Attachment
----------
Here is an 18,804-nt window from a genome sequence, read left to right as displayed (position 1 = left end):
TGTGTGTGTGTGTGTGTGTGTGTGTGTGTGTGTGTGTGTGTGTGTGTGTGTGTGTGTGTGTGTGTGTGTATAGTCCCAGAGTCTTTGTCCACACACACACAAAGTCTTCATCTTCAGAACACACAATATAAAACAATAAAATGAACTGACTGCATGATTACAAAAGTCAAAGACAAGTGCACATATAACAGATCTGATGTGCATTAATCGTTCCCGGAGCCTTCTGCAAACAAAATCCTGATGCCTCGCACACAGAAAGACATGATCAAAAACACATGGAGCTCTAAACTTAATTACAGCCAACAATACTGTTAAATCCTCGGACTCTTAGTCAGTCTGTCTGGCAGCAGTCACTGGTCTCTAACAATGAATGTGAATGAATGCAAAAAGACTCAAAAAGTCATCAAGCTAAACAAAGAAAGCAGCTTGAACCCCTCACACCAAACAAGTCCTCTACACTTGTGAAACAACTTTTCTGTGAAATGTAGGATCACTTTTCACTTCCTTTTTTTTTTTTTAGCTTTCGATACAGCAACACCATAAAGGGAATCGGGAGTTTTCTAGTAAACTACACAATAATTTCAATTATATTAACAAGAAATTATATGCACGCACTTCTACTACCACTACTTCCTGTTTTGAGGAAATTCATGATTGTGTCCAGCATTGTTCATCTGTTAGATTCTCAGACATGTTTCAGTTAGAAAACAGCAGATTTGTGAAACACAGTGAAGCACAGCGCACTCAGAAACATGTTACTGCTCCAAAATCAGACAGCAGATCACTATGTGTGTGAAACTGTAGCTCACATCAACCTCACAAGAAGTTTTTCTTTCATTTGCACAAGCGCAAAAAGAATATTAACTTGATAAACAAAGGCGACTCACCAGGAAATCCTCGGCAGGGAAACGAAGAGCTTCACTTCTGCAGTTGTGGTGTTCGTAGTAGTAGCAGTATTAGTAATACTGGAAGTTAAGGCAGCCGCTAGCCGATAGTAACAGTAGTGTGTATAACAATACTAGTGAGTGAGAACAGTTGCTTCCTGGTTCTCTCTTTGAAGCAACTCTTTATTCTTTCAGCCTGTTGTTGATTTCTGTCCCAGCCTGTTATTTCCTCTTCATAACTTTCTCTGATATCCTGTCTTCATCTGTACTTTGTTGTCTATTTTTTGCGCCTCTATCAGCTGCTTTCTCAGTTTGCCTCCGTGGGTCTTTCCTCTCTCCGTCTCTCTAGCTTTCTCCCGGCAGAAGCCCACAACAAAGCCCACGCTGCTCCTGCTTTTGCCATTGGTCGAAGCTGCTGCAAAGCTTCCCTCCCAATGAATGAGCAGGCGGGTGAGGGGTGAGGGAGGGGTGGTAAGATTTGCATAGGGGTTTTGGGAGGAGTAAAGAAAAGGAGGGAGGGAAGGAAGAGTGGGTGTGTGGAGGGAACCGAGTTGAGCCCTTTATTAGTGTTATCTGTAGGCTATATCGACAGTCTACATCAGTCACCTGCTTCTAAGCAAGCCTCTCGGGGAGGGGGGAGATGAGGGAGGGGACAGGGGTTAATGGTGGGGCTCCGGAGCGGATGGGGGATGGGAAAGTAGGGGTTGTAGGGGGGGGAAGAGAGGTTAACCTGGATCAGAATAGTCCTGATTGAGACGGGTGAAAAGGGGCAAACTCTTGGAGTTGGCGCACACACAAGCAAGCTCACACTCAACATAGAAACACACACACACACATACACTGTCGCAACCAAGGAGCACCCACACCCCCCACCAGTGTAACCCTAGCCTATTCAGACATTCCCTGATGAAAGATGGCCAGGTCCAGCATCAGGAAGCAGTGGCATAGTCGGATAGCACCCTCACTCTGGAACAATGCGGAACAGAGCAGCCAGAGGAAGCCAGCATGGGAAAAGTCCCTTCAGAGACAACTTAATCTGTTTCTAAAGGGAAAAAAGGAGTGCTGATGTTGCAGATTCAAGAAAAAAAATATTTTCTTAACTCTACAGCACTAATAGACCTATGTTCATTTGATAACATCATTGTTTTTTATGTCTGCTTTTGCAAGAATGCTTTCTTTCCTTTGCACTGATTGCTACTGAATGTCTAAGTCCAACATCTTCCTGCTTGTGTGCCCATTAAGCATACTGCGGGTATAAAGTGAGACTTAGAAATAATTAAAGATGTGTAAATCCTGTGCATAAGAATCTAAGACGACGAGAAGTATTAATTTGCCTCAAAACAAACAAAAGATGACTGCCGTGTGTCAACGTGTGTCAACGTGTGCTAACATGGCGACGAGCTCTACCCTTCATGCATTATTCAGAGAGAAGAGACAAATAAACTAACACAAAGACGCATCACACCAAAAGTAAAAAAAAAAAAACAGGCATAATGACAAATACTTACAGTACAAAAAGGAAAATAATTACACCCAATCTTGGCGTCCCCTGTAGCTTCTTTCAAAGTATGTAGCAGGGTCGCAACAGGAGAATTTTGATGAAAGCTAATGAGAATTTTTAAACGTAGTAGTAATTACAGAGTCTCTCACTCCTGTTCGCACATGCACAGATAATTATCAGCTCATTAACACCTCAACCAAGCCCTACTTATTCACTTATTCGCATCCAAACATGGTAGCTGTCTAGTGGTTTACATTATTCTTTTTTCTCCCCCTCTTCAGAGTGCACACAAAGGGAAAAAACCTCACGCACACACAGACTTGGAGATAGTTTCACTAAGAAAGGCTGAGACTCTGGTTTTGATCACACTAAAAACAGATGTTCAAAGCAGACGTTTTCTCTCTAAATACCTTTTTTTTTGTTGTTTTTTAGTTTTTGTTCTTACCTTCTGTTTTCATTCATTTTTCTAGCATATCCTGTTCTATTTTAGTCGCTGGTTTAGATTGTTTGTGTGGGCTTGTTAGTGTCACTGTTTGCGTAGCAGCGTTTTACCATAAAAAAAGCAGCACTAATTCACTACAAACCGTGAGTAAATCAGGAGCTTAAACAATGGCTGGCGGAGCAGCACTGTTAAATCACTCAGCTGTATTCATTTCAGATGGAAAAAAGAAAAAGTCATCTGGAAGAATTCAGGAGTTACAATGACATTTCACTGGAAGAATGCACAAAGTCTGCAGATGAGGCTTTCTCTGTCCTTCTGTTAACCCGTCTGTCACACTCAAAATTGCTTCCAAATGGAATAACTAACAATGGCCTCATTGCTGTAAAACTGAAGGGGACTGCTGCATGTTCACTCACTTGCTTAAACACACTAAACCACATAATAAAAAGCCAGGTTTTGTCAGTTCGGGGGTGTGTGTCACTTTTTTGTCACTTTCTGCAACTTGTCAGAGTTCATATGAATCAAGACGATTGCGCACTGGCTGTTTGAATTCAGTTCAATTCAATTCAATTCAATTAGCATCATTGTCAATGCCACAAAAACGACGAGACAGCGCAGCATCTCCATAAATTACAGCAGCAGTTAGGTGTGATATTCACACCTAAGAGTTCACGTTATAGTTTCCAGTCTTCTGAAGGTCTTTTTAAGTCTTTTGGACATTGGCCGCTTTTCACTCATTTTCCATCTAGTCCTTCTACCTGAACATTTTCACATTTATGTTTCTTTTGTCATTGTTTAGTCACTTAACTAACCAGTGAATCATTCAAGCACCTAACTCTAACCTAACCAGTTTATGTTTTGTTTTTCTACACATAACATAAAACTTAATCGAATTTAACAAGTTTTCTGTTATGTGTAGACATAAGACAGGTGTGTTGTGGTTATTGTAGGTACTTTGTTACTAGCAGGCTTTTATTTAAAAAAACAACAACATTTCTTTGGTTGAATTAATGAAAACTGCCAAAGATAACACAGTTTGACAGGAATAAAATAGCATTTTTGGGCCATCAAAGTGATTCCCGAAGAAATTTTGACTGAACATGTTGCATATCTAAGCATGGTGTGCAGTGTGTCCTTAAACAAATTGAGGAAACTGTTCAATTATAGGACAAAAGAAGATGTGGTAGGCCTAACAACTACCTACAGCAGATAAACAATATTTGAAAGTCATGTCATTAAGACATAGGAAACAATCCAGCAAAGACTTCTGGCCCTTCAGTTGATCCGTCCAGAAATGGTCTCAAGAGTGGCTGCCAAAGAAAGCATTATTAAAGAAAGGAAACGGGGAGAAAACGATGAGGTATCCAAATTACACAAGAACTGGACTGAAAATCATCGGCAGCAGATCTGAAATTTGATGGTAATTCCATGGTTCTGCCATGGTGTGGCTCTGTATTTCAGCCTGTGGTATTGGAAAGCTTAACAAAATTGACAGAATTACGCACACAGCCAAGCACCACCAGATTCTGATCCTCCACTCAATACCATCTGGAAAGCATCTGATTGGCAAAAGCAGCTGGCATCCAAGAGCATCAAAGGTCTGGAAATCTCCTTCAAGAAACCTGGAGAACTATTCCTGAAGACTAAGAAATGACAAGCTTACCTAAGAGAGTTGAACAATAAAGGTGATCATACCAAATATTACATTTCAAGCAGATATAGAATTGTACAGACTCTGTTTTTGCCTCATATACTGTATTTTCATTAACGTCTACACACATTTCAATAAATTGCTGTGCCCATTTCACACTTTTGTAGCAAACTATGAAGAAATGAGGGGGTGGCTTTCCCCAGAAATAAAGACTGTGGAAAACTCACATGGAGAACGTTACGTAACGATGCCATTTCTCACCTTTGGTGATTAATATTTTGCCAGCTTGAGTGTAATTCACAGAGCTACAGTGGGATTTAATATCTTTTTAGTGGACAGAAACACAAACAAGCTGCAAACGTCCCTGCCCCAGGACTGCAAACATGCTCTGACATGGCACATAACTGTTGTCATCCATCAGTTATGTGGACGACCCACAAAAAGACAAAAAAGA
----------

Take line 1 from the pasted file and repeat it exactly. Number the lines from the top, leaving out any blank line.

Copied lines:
Here is an 18,804-nt window from a genome sequence, read left to right as displayed (position 1 = left end):